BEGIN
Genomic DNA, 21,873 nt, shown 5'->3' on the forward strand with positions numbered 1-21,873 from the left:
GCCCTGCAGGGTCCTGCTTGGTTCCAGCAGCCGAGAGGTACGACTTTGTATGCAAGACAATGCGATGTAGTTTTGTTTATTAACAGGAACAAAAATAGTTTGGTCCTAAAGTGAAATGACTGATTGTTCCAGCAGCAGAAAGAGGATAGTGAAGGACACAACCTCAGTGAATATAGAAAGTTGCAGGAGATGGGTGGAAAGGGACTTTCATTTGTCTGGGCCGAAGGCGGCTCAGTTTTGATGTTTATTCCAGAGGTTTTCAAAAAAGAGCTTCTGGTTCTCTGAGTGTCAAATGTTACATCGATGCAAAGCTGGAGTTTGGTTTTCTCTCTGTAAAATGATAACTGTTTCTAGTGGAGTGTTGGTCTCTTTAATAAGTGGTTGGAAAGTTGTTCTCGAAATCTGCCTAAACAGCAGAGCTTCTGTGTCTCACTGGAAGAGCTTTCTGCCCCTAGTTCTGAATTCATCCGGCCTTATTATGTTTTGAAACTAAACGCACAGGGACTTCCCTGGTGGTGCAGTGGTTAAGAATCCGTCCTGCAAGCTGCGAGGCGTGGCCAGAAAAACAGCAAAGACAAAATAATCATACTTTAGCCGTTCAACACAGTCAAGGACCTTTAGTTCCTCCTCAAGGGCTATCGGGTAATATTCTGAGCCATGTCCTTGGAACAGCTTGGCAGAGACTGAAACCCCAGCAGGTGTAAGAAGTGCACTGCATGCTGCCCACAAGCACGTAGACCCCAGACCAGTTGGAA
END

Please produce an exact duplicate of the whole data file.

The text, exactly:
Genomic DNA, 21,873 nt, shown 5'->3' on the forward strand with positions numbered 1-21,873 from the left:
GCCCTGCAGGGTCCTGCTTGGTTCCAGCAGCCGAGAGGTACGACTTTGTATGCAAGACAATGCGATGTAGTTTTGTTTATTAACAGGAACAAAAATAGTTTGGTCCTAAAGTGAAATGACTGATTGTTCCAGCAGCAGAAAGAGGATAGTGAAGGACACAACCTCAGTGAATATAGAAAGTTGCAGGAGATGGGTGGAAAGGGACTTTCATTTGTCTGGGCCGAAGGCGGCTCAGTTTTGATGTTTATTCCAGAGGTTTTCAAAAAAGAGCTTCTGGTTCTCTGAGTGTCAAATGTTACATCGATGCAAAGCTGGAGTTTGGTTTTCTCTCTGTAAAATGATAACTGTTTCTAGTGGAGTGTTGGTCTCTTTAATAAGTGGTTGGAAAGTTGTTCTCGAAATCTGCCTAAACAGCAGAGCTTCTGTGTCTCACTGGAAGAGCTTTCTGCCCCTAGTTCTGAATTCATCCGGCCTTATTATGTTTTGAAACTAAACGCACAGGGACTTCCCTGGTGGTGCAGTGGTTAAGAATCCGTCCTGCAAGCTGCGAGGCGTGGCCAGAAAAACAGCAAAGACAAAATAATCATACTTTAGCCGTTCAACACAGTCAAGGACCTTTAGTTCCTCCTCAAGGGCTATCGGGTAATATTCTGAGCCATGTCCTTGGAACAGCTTGGCAGAGACTGAAACCCCAGCAGGTGTAAGAAGTGCACTGCATGCTGCCCACAAGCACGTAGACCCCAGACCAGTTGGAA